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gates by th' ears.

He will mow down all before him, and leave his passage poll'd. 2 Ser. And he's

as like to do't as any man I can imagine.

3 Ser. Do't! he will do't: for, look you, Sir, he has as many friends, as enemies ; which friends, Sir, as it were, durft not look you, Sir) shew themselves (as we term it) his friends, whilft he's in directitude.

i Ser. Directitude! what's that?

3 Ser. But when they shall see, Sir, his Crest up again, and the man in blood, they will out of their burroughs (like conies after rain) and revel all with him.

i Ser. But when goes this forward ?

3 Ser. To morrow, to day, presently, you shall have the drum ftruck up this afternoon : 'tis, as it were, a parcel of their feast, and to be executed ere they wipe their lips.

2 Ser. Why, then we fhall have a stirring world again : this peace is worth nothing, but to rast iron, encrease tailors, and breed ballad-makers.

1 Ser. Let me have war, fay I; it exceeds peace, as far as day does night ; it's sprightly, waking, audible, and full of vent. Peace is a very apoplexy, lethargy, mulld, deaf, fleepy, infenfible, a getter of more baftard children than war's a destroyer of men.

2 Ser. 'Tis fo; and as war in some fort may be faid to be a ravisher, so it cannot be denied, but peace is a great maker of cuckolds.

i Ser. Ay, and it makes men hate one another. 3 Ser. Reason; because they then less need one another : the wars, for my mony. I hope, to see Romans as cheap as Volfcians. They are rising, they are rising. Both. In, in, in, in.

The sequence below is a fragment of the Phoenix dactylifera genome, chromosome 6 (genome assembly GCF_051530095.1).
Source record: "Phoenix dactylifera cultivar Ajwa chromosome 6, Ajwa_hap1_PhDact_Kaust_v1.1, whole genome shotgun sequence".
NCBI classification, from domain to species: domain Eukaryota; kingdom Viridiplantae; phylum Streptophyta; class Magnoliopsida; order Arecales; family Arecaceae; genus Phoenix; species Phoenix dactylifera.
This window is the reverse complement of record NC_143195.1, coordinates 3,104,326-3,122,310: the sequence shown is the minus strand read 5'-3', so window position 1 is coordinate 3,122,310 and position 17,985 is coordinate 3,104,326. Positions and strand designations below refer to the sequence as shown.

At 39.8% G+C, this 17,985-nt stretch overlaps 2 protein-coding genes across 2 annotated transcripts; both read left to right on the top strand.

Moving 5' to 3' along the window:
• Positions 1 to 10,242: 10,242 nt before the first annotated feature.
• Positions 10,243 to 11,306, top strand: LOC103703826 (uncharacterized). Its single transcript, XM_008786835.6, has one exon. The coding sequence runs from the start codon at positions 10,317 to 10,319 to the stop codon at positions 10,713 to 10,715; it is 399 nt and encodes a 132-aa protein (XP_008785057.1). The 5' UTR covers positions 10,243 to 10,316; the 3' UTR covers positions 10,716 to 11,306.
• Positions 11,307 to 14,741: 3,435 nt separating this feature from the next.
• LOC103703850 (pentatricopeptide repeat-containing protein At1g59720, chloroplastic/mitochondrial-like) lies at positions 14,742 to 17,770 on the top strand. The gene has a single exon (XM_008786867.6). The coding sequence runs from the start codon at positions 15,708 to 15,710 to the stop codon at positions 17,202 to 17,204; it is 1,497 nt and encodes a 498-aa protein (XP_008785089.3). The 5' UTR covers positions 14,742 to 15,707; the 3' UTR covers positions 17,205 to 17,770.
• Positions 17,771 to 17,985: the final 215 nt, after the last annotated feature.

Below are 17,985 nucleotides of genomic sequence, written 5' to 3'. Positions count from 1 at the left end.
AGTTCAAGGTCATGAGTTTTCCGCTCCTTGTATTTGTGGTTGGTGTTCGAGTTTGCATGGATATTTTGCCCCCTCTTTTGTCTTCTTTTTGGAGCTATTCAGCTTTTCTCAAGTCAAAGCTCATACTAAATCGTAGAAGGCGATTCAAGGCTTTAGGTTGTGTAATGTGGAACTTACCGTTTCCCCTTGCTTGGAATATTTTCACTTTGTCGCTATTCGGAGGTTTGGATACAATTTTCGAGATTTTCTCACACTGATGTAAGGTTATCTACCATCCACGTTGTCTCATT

SCENE, SCENE, a publick Place in Rome.

Enter Sicinius and Brutus.


$ic. (24)

E hear not of him, neither need we

fear him ;
His remedies are tame i'ch' present peace,
And quietness o'th' People, which before
Were in wild hurry. Here we make his Friends
Blush, that the world goes well ; who rather had,
Though they themselves did suffer by't, beheld
Dissentious numbers peft'ring streets, than fee
Our Tradesmen singing in their shops, and going
About their functions friendly.

Enter Menenius.

Bru. We stood to’t in good time. Is this Menenius ?

Sic. 'Tis he, 'tis he: O, he is grown most kind of late. Hail, Sir!

Men. Hail to you both!

Sic. Your Coriolanus is not much miss’d, but with his Friends ; the Commonwealth doth stand, and so would do, were he more angry at it.

Men. All's well, and might have been much better, if he could have temporiz’d.

(24) We hear not of him, neither need we fear him,

His Remedies are tame : the present Peace
And Quietness o'th' People, which before

Were in wild hurry.] As this Passage has been hither. to pointed, it labours under two Absurdities; first, that the Peace abroad, and the Quietness of the populace at home, are callid Marcins's Remedies ; whereas, in Truth, there were the Impediments of his Revenge: In the next place, the latter Branch of the Sentence is imperfect and un. grammatical. My Regulation prevents both these loconveniencies.


T 2

Sic. Where is he, hear you?

Men. Nay, I hear nothing :
His mother and his wife hear nothing from him.

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Enter three or four Citizens.
All. The Gods preserve you both!
Sic. Good-e'en, neighbours.
Bru. Good-e'en to you all, good-e'en to you all.
1 Cit. Our selves, our wives, and children, on our

Are bound to pray


you both. Sic. Live and thrive!

Bru: Farewel, kind neighbours :